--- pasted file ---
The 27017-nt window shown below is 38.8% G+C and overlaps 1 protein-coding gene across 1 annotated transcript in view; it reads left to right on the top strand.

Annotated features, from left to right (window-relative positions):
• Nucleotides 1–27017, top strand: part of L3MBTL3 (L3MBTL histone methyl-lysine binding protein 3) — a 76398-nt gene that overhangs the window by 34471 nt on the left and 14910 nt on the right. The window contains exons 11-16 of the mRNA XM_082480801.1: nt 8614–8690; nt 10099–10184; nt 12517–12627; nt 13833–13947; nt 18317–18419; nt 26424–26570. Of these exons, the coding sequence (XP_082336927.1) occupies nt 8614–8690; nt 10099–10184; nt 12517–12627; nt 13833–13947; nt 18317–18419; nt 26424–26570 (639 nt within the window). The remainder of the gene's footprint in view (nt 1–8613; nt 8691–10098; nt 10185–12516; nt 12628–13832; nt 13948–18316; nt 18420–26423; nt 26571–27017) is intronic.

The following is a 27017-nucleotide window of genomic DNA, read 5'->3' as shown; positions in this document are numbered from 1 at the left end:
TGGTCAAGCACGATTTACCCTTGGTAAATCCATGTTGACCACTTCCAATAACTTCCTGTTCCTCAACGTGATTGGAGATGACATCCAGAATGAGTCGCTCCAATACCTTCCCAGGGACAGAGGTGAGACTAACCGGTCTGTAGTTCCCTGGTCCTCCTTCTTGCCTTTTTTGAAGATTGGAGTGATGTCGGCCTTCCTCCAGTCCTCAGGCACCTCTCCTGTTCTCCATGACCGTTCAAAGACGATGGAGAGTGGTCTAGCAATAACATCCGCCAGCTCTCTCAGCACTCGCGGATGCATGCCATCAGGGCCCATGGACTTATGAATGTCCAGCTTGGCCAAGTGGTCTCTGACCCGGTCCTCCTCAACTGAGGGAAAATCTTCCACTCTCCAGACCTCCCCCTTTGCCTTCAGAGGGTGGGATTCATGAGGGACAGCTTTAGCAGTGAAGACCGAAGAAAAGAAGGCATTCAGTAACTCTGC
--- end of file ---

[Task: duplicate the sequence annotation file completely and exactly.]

The 27017-nt window shown below is 38.8% G+C and overlaps 1 protein-coding gene across 1 annotated transcript in view; it reads left to right on the top strand.

Annotated features, from left to right (window-relative positions):
• Nucleotides 1–27017, top strand: part of L3MBTL3 (L3MBTL histone methyl-lysine binding protein 3) — a 76398-nt gene that overhangs the window by 34471 nt on the left and 14910 nt on the right. The window contains exons 11-16 of the mRNA XM_082480801.1: nt 8614–8690; nt 10099–10184; nt 12517–12627; nt 13833–13947; nt 18317–18419; nt 26424–26570. Of these exons, the coding sequence (XP_082336927.1) occupies nt 8614–8690; nt 10099–10184; nt 12517–12627; nt 13833–13947; nt 18317–18419; nt 26424–26570 (639 nt within the window). The remainder of the gene's footprint in view (nt 1–8613; nt 8691–10098; nt 10185–12516; nt 12628–13832; nt 13948–18316; nt 18420–26423; nt 26571–27017) is intronic.

The following is a 27017-nucleotide window of genomic DNA, read 5'->3' as shown; positions in this document are numbered from 1 at the left end:
TGGTCAAGCACGATTTACCCTTGGTAAATCCATGTTGACCACTTCCAATAACTTCCTGTTCCTCAACGTGATTGGAGATGACATCCAGAATGAGTCGCTCCAATACCTTCCCAGGGACAGAGGTGAGACTAACCGGTCTGTAGTTCCCTGGTCCTCCTTCTTGCCTTTTTTGAAGATTGGAGTGATGTCGGCCTTCCTCCAGTCCTCAGGCACCTCTCCTGTTCTCCATGACCGTTCAAAGACGATGGAGAGTGGTCTAGCAATAACATCCGCCAGCTCTCTCAGCACTCGCGGATGCATGCCATCAGGGCCCATGGACTTATGAATGTCCAGCTTGGCCAAGTGGTCTCTGACCCGGTCCTCCTCAACTGAGGGAAAATCTTCCACTCTCCAGACCTCCCCCTTTGCCTTCAGAGGGTGGGATTCATGAGGGACAGCTTTAGCAGTGAAGACCGAAGAAAAGAAGGCATTCAGTAACTCTGC